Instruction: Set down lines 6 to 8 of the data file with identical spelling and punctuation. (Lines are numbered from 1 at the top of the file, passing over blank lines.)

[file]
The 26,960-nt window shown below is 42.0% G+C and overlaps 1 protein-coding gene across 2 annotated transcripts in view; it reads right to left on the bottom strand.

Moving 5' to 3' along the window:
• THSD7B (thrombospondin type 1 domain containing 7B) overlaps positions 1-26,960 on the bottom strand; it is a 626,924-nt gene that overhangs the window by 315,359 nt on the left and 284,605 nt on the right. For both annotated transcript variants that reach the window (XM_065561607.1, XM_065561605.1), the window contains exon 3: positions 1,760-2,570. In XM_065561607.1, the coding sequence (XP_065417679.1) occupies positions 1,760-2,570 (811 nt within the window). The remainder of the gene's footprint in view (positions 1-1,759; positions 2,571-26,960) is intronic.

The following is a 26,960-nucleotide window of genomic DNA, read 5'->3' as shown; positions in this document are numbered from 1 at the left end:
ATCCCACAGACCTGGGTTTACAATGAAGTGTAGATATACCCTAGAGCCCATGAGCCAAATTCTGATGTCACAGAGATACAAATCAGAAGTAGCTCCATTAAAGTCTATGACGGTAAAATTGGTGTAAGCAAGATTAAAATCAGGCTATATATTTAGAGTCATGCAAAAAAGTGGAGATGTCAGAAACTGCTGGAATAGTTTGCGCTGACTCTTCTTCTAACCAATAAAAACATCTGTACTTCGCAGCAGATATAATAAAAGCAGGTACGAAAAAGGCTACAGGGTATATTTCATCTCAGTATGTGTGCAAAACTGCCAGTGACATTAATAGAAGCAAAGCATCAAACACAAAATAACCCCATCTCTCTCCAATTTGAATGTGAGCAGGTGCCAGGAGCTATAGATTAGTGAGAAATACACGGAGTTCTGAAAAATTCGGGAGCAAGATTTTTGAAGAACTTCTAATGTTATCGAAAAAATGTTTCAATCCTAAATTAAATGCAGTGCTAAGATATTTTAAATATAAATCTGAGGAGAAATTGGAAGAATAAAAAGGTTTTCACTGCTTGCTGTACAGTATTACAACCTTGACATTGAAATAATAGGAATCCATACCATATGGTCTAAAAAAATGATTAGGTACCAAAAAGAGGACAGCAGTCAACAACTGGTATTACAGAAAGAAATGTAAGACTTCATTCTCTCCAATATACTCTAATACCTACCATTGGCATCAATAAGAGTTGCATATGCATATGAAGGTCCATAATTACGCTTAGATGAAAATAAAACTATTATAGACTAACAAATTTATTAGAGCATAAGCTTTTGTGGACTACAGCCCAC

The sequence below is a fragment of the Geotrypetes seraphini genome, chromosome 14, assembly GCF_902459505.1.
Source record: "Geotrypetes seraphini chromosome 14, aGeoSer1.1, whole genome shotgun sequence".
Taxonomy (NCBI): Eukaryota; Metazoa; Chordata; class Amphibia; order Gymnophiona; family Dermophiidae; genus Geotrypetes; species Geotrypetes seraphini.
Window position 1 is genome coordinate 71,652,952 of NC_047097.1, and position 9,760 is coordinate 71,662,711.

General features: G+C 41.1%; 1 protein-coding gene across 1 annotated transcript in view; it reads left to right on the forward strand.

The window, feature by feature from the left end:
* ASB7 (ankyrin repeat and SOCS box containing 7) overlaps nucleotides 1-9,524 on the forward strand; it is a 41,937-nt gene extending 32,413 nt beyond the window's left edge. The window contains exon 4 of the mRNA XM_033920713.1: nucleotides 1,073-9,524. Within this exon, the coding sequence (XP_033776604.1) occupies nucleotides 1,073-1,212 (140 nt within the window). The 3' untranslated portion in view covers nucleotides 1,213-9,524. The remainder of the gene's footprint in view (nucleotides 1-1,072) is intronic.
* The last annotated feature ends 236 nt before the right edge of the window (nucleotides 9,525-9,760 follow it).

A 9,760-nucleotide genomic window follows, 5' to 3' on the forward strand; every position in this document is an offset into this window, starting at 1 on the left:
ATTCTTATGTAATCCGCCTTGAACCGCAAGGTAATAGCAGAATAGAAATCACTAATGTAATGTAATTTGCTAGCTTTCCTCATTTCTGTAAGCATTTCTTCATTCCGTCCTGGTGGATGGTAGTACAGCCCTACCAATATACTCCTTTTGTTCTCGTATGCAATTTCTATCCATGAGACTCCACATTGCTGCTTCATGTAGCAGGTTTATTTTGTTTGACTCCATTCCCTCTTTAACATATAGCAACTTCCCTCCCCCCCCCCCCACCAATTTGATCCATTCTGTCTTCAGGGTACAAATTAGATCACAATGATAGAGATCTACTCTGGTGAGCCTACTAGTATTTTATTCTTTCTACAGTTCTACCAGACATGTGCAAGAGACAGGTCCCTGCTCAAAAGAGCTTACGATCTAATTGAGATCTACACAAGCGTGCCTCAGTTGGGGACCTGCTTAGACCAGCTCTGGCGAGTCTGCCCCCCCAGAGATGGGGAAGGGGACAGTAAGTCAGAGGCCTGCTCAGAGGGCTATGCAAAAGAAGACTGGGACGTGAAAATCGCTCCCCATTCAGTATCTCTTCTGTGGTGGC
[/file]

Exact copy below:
The sequence below is a fragment of the Geotrypetes seraphini genome, chromosome 14, assembly GCF_902459505.1.
Source record: "Geotrypetes seraphini chromosome 14, aGeoSer1.1, whole genome shotgun sequence".
Taxonomy (NCBI): Eukaryota; Metazoa; Chordata; class Amphibia; order Gymnophiona; family Dermophiidae; genus Geotrypetes; species Geotrypetes seraphini.